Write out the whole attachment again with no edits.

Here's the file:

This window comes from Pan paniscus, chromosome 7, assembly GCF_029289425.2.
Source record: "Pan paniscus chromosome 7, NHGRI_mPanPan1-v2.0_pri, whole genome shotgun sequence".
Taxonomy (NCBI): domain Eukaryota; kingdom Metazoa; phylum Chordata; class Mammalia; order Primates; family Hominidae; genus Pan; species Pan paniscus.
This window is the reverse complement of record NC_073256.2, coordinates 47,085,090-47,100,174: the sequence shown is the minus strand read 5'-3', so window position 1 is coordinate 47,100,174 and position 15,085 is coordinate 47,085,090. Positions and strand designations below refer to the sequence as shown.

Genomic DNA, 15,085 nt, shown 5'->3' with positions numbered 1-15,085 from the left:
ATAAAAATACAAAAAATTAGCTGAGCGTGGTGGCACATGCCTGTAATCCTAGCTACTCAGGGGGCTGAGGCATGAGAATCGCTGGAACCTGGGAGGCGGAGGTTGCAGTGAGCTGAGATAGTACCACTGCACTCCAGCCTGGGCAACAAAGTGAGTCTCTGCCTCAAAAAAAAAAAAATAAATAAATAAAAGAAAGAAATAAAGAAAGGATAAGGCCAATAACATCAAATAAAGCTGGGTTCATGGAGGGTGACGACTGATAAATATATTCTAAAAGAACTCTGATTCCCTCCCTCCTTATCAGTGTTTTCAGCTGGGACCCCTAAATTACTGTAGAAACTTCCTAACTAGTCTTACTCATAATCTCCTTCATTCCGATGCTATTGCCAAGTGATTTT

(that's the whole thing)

This window comes from Pan paniscus, chromosome 7, assembly GCF_029289425.2.
Source record: "Pan paniscus chromosome 7, NHGRI_mPanPan1-v2.0_pri, whole genome shotgun sequence".
Taxonomy (NCBI): domain Eukaryota; kingdom Metazoa; phylum Chordata; class Mammalia; order Primates; family Hominidae; genus Pan; species Pan paniscus.
This window is the reverse complement of record NC_073256.2, coordinates 47,085,090-47,100,174: the sequence shown is the minus strand read 5'-3', so window position 1 is coordinate 47,100,174 and position 15,085 is coordinate 47,085,090. Positions and strand designations below refer to the sequence as shown.

Genomic DNA, 15,085 nt, shown 5'->3' with positions numbered 1-15,085 from the left:
ATAAAAATACAAAAAATTAGCTGAGCGTGGTGGCACATGCCTGTAATCCTAGCTACTCAGGGGGCTGAGGCATGAGAATCGCTGGAACCTGGGAGGCGGAGGTTGCAGTGAGCTGAGATAGTACCACTGCACTCCAGCCTGGGCAACAAAGTGAGTCTCTGCCTCAAAAAAAAAAAAATAAATAAATAAAAGAAAGAAATAAAGAAAGGATAAGGCCAATAACATCAAATAAAGCTGGGTTCATGGAGGGTGACGACTGATAAATATATTCTAAAAGAACTCTGATTCCCTCCCTCCTTATCAGTGTTTTCAGCTGGGACCCCTAAATTACTGTAGAAACTTCCTAACTAGTCTTACTCATAATCTCCTTCATTCCGATGCTATTGCCAAGTGATTTT